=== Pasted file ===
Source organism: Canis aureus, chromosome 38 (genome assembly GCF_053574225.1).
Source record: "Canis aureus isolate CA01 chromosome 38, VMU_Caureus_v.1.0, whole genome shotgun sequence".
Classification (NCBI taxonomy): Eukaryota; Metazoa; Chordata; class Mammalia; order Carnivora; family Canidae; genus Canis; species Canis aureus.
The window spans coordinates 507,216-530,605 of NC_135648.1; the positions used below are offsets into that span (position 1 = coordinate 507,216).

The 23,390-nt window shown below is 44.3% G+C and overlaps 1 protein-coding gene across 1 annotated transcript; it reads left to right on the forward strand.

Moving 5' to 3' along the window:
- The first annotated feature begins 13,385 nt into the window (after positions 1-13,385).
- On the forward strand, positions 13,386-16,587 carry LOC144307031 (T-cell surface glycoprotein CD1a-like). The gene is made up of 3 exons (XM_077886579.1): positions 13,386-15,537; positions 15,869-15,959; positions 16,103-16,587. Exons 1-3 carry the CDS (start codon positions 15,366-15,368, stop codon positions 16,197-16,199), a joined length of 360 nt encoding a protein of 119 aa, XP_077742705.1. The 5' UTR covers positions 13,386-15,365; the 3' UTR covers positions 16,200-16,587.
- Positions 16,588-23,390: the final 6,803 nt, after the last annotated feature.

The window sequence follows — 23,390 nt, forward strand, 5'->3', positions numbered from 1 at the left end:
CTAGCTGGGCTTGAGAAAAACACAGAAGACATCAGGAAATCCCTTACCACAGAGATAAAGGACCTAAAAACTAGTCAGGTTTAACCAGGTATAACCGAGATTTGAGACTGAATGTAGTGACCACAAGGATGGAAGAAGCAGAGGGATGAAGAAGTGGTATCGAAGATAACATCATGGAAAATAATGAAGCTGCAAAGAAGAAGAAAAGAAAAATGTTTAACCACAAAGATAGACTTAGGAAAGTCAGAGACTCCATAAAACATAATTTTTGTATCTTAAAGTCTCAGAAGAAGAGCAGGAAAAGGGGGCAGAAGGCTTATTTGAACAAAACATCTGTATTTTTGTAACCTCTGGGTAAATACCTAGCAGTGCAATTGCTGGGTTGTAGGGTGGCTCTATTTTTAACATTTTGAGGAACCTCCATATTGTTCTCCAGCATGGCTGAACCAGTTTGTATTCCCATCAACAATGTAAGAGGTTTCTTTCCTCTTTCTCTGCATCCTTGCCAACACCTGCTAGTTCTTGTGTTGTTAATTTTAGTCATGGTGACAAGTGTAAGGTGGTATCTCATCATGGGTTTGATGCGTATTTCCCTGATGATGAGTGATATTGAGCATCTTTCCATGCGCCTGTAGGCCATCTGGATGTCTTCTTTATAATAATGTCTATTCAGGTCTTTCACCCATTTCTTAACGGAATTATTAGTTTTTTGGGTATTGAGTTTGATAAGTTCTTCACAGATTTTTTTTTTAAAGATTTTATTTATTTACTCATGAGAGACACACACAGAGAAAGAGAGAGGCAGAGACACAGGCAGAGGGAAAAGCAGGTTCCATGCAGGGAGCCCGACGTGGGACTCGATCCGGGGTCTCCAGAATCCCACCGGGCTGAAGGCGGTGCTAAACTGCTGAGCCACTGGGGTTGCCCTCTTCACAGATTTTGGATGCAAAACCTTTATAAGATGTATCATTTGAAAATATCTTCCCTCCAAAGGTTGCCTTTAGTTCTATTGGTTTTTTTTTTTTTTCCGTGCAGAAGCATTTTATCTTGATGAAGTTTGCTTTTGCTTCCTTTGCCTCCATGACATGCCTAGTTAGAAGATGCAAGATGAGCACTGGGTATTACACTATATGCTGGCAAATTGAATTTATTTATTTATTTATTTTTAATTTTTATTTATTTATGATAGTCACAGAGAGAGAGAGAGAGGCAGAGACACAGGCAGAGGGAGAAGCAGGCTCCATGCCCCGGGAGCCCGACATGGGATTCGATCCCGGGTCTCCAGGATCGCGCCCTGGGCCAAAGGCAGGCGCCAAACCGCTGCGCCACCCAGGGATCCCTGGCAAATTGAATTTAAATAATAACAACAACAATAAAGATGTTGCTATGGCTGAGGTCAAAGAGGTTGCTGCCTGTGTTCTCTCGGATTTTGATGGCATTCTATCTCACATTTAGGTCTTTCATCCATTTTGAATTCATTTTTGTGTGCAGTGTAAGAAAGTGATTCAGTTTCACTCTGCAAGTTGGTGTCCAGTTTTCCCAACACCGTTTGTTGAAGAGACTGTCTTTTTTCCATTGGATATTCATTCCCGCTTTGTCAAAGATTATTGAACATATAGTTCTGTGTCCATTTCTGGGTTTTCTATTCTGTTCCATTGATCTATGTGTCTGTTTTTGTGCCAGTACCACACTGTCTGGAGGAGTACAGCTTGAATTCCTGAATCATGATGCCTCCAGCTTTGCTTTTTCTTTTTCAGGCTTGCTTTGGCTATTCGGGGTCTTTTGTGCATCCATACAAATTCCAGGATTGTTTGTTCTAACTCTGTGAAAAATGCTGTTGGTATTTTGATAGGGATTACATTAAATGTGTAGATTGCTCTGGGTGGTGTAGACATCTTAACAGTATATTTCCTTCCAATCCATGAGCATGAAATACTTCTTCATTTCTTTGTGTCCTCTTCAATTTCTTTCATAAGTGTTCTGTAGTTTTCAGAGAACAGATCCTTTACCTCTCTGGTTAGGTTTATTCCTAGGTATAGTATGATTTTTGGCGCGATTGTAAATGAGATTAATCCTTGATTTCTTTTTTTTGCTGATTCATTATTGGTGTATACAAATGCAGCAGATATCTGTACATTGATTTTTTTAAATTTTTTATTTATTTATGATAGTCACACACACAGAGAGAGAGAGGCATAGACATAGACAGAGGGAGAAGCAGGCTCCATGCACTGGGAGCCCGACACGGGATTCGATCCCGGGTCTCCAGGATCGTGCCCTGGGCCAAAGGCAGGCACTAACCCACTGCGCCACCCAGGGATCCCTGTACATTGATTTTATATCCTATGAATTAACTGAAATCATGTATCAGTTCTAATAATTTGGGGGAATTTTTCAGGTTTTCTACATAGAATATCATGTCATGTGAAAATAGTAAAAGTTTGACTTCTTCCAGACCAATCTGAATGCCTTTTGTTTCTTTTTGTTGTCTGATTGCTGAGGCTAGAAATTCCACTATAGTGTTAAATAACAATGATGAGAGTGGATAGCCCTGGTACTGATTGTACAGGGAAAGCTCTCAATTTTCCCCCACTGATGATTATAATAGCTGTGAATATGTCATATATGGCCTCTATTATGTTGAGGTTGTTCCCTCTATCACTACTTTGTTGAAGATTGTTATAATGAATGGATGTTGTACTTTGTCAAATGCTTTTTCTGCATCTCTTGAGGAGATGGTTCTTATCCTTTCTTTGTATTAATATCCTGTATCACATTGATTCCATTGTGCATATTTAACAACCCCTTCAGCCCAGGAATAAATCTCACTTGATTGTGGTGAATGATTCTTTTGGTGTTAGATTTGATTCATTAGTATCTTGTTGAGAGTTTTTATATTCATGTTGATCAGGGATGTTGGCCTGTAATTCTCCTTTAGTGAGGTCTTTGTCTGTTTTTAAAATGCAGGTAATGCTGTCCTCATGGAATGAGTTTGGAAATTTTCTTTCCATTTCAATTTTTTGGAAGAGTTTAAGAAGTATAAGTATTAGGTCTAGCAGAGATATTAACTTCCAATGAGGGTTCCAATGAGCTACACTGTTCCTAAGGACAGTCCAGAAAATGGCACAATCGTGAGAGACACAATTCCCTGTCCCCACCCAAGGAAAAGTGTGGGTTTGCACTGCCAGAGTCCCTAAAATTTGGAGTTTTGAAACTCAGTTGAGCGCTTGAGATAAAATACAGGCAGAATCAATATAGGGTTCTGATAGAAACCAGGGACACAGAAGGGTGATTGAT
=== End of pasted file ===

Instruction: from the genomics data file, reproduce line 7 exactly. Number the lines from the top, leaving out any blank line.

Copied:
- The first annotated feature begins 13,385 nt into the window (after positions 1-13,385).